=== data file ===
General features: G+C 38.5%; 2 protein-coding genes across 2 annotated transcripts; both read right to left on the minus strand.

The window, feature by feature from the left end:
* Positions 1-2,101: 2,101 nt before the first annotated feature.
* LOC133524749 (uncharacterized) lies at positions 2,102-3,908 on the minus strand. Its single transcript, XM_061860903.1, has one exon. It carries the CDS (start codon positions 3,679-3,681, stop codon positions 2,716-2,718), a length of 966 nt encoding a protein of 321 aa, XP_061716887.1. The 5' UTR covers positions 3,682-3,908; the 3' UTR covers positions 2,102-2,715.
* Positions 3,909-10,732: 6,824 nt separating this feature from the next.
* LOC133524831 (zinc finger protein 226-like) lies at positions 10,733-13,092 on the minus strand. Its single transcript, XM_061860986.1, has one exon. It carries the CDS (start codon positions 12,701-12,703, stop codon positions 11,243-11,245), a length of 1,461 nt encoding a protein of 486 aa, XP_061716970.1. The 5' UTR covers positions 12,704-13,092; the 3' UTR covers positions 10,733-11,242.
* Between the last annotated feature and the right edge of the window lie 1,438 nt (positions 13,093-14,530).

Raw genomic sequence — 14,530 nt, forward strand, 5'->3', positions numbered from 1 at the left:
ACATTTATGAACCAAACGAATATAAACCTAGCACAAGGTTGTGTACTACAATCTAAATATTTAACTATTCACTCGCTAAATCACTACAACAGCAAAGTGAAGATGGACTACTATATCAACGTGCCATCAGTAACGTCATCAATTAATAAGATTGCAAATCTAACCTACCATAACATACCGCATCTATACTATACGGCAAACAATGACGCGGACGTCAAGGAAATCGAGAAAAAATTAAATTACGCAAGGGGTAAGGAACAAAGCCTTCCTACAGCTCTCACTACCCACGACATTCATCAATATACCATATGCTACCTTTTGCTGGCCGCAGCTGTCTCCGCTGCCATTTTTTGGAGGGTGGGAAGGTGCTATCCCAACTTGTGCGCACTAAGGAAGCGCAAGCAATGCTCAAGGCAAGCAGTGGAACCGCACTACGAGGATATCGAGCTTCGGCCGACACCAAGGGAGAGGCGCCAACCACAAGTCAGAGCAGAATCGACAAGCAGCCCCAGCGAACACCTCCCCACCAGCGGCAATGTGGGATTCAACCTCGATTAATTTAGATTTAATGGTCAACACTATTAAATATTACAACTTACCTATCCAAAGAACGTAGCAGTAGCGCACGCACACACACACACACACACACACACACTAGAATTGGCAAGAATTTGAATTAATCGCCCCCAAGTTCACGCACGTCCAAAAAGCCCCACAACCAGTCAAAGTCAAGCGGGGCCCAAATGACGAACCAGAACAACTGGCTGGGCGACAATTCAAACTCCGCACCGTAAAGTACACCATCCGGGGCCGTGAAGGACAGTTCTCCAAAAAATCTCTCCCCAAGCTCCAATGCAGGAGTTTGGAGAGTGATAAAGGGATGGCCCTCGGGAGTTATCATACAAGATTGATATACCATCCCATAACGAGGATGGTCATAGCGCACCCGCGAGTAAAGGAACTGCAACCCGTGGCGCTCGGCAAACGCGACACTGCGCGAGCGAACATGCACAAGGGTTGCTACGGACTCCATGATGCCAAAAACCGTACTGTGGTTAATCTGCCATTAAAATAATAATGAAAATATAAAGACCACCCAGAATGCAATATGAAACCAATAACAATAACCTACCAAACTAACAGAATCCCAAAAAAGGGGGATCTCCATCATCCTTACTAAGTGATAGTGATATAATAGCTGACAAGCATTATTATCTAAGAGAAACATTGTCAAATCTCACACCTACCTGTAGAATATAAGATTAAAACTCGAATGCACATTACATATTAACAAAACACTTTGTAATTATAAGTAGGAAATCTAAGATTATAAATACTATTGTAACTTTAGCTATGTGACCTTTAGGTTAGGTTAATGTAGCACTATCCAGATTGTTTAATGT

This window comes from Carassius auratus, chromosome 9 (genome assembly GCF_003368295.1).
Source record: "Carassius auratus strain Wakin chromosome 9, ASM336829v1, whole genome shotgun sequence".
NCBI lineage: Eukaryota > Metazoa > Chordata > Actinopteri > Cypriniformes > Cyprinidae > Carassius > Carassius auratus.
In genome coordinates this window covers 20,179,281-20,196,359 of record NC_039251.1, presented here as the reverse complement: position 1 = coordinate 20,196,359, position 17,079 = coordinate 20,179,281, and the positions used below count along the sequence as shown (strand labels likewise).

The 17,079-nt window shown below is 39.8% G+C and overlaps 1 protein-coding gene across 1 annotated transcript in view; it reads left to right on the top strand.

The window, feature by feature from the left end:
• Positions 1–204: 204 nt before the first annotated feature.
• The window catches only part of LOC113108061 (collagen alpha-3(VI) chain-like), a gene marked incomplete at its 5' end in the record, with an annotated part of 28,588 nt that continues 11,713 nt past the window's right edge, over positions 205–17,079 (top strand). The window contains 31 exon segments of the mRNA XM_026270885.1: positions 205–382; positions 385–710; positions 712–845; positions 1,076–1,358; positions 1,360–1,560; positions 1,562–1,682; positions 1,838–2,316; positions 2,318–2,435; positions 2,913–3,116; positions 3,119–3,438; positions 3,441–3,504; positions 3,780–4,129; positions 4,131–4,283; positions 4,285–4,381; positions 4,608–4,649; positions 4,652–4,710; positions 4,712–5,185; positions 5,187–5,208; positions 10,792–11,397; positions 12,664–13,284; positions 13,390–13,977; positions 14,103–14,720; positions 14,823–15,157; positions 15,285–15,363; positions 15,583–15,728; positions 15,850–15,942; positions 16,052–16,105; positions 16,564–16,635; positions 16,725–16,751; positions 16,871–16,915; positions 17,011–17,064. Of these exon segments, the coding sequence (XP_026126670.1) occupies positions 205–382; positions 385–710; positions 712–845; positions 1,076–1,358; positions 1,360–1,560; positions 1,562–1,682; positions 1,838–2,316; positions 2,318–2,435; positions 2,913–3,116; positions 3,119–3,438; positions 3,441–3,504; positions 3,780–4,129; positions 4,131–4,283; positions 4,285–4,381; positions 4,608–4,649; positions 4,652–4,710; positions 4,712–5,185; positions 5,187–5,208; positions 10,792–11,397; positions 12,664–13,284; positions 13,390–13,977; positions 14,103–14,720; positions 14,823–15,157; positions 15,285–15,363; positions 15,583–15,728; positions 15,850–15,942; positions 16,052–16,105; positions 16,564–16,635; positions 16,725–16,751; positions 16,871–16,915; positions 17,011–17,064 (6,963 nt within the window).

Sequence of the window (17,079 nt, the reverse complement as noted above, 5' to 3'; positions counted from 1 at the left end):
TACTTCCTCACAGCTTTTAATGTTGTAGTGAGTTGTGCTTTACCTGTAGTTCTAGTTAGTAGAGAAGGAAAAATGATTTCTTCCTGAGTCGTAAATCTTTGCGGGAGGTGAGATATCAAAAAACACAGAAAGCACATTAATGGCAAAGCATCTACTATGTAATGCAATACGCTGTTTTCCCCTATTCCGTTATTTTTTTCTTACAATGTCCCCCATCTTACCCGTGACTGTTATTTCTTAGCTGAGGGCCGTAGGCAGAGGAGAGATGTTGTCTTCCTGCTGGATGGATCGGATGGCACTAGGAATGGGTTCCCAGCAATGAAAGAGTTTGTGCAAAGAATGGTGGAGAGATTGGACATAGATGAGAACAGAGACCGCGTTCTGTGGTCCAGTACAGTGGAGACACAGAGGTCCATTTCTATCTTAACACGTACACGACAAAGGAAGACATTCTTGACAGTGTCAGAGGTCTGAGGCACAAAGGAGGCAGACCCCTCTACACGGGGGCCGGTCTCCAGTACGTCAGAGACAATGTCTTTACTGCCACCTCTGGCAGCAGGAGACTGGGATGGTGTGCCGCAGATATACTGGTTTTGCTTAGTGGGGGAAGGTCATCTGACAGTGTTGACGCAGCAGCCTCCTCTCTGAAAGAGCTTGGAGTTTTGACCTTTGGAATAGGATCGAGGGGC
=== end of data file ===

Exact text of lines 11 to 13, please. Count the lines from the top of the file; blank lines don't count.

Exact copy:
Source record: "Carassius auratus strain Wakin chromosome 9, ASM336829v1, whole genome shotgun sequence".
NCBI lineage: Eukaryota > Metazoa > Chordata > Actinopteri > Cypriniformes > Cyprinidae > Carassius > Carassius auratus.
In genome coordinates this window covers 20,179,281-20,196,359 of record NC_039251.1, presented here as the reverse complement: position 1 = coordinate 20,196,359, position 17,079 = coordinate 20,179,281, and the positions used below count along the sequence as shown (strand labels likewise).